Of Santa Fe passed away peacefully surrounded by her family on February 22, 2014. She is preceded in death by her husband of 69 years Ralph Apodaca Sr, her sons Ralph Apodaca Jr, Tony Gonzales & her grandson Matthew Martinez. Nellie is survived by her children, Michael Apodaca (Annie) Vivian Quintana (Tom) Mary Gonzales, Theresa Cash, Geraldine Onembo (Art) Marylou Apodaca, Elizabeth Griego (Frank) Celine Apodaca & Marty Apodaca, as well as 24 Grandchildren, 46 great grandchildren & 19 great great grandchildren. She will be greatly missed. Services will be held on March 1st 2014 at 11 a.m. at Pentecostal of Santa Fe, 181F Country Club rd. DAVID MILTON SALMAN February 11, 1936 February 28, 2010
David, husband, father and grandfather, brother, scholar, rancher, environmentalist, legislator, civic and cultural leader. We your family and multitude of friends miss you more than ever but you will forever be with us in our hearts and minds and always lovingly remembered.
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LOCAL & REGION
Friday, February 28, 2014 THE NEW MEXICAN
SANTA FE PREP 50TH ANNIVERSARY
Taos rescinds parking fee hike
Kenickie, played by Mc Miller, center, performs ‘Grease Lightnin’ with the rest of the T-Birds during a dress rehearsal of the musical Grease on Wednesday at Santa Fe Preparatory School. PHOTOS BY LUIS SÁNCHEZ SATURNO/THE NEW MEXICAN
Rocking back to days of ‘Grease’ we going to have a carnival at the end?” In fact, neither of those two scenes, which exist in the movie, are part of the stage show. Fairbanks calls the show both a crowd-pleaser and a “kid pleaser,” meaning his ensemble By Robert Nott of about 30 high-schoolers The New Mexican love the production. Set in the fictional Rydell High, the When Santa Fe Prep began story’s plot revolves around the looking for a 50-year-old musical project to commemorate its budding love affair between bad-boy Danny (Logan Luiz) 50th anniversary last fall, the and good-girl Sandy (Zoe school’s leaders realized that 1963 wasn’t a great year for stage Unverferth) and gives everyone the chance to sing such familmusicals. iar tunes as “Summer Nights,” So they chose Grease, set in “Grease Lightnin’,” “Look at Me, 1959. “Close enough to 1963,” theater director Brad Fairbanks I’m Sandra Dee,” and “We Go Together.” said. The production also gives Written by Jim Jacobs and some of the teens a reason to Warren Casey, Grease debuted reflect on life in the 1950s and in Chicago in 1971 and hasn’t stopped rockin’ and rollin’ since, what it might be like to have grown up then. Unverferth said spawning an album, a successthe piece reminds her to “deful film and not-so-successful check from all the technology in sequel, international tours and numerous professional revivals, our culture,” particularly since each adapting slight changes to Grease is set in the days when pay phones were perhaps the incorporate numbers from the movie that were not in the origi- most private way to call a girl and ask her for a date. nal play. Luiz said he would like to Teens today do know the experience the late 1950s as a show — from that 1978 movie teen because “technology has starring John Travolta and engulfed the human connecOlivia Newton-John. Fairbanks tion we have to one another. It expressed bemusement when some of his students asked him, seems kids were more socially connected to their friends [back “How are you going to do the then]. When they said, ‘let’s drag race on stage?” and, “Are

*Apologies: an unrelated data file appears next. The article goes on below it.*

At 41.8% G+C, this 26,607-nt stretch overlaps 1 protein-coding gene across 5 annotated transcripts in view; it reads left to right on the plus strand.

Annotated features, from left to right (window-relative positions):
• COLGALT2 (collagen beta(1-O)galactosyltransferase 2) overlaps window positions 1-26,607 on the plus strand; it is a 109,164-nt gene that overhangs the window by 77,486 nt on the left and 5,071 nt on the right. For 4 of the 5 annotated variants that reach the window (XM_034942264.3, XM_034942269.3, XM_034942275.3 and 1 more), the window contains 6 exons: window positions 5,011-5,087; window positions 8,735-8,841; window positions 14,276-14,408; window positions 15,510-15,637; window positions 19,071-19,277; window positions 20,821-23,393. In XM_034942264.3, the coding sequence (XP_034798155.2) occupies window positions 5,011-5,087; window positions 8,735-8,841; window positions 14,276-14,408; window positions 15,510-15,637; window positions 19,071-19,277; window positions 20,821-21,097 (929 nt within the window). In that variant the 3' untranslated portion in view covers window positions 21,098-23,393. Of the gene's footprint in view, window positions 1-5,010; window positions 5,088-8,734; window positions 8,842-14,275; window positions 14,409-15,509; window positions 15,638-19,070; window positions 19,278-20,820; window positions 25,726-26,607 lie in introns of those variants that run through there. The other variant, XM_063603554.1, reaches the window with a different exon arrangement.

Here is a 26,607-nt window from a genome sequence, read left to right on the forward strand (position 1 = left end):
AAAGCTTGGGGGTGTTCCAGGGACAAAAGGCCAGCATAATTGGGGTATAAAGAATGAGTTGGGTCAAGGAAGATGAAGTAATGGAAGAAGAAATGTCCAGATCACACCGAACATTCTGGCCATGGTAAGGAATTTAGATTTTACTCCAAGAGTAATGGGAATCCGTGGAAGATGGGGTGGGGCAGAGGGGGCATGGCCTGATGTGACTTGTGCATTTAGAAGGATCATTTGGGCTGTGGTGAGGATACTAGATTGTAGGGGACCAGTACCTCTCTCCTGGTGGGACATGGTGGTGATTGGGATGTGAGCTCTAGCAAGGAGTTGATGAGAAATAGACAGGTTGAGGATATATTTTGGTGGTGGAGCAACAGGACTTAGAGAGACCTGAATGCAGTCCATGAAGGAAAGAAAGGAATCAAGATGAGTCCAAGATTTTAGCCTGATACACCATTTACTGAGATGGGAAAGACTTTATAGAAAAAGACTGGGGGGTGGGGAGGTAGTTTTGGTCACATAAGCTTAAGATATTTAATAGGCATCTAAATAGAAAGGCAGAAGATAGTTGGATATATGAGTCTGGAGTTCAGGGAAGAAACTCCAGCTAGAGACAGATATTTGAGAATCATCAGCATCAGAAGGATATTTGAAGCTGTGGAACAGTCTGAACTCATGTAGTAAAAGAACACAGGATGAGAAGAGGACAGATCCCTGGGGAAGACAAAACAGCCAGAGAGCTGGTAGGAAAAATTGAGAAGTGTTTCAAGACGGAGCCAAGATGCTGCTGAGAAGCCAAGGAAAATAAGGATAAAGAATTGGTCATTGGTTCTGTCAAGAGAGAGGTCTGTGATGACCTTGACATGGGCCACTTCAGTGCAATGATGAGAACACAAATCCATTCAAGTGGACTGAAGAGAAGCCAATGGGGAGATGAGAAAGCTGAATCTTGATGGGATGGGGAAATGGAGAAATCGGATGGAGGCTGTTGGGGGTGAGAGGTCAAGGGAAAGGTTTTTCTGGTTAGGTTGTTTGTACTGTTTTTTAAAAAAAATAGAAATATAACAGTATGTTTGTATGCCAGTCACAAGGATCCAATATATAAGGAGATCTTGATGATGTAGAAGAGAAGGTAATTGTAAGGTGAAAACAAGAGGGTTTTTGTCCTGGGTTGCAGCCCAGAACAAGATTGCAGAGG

Theater students get taste of teen life in era when Prep opened its doors